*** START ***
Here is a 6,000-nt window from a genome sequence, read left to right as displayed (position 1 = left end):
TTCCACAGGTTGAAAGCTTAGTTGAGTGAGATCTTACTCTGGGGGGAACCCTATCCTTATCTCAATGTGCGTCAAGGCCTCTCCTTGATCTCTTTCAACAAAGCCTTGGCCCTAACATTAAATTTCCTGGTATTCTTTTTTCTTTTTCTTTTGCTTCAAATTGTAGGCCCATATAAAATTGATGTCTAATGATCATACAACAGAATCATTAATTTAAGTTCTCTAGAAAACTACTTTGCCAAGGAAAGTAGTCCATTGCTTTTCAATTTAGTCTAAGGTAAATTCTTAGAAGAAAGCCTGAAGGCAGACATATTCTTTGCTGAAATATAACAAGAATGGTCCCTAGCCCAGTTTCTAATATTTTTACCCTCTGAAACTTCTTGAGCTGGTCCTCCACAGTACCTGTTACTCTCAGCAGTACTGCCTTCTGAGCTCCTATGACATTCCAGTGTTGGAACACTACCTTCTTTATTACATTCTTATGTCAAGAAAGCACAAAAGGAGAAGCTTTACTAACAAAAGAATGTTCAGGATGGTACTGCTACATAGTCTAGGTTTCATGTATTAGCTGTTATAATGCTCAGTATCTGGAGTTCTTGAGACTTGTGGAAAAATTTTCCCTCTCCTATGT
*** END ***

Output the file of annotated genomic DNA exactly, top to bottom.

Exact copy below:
Here is a 6,000-nt window from a genome sequence, read left to right as displayed (position 1 = left end):
TTCCACAGGTTGAAAGCTTAGTTGAGTGAGATCTTACTCTGGGGGGAACCCTATCCTTATCTCAATGTGCGTCAAGGCCTCTCCTTGATCTCTTTCAACAAAGCCTTGGCCCTAACATTAAATTTCCTGGTATTCTTTTTTCTTTTTCTTTTGCTTCAAATTGTAGGCCCATATAAAATTGATGTCTAATGATCATACAACAGAATCATTAATTTAAGTTCTCTAGAAAACTACTTTGCCAAGGAAAGTAGTCCATTGCTTTTCAATTTAGTCTAAGGTAAATTCTTAGAAGAAAGCCTGAAGGCAGACATATTCTTTGCTGAAATATAACAAGAATGGTCCCTAGCCCAGTTTCTAATATTTTTACCCTCTGAAACTTCTTGAGCTGGTCCTCCACAGTACCTGTTACTCTCAGCAGTACTGCCTTCTGAGCTCCTATGACATTCCAGTGTTGGAACACTACCTTCTTTATTACATTCTTATGTCAAGAAAGCACAAAAGGAGAAGCTTTACTAACAAAAGAATGTTCAGGATGGTACTGCTACATAGTCTAGGTTTCATGTATTAGCTGTTATAATGCTCAGTATCTGGAGTTCTTGAGACTTGTGGAAAAATTTTCCCTCTCCTATGT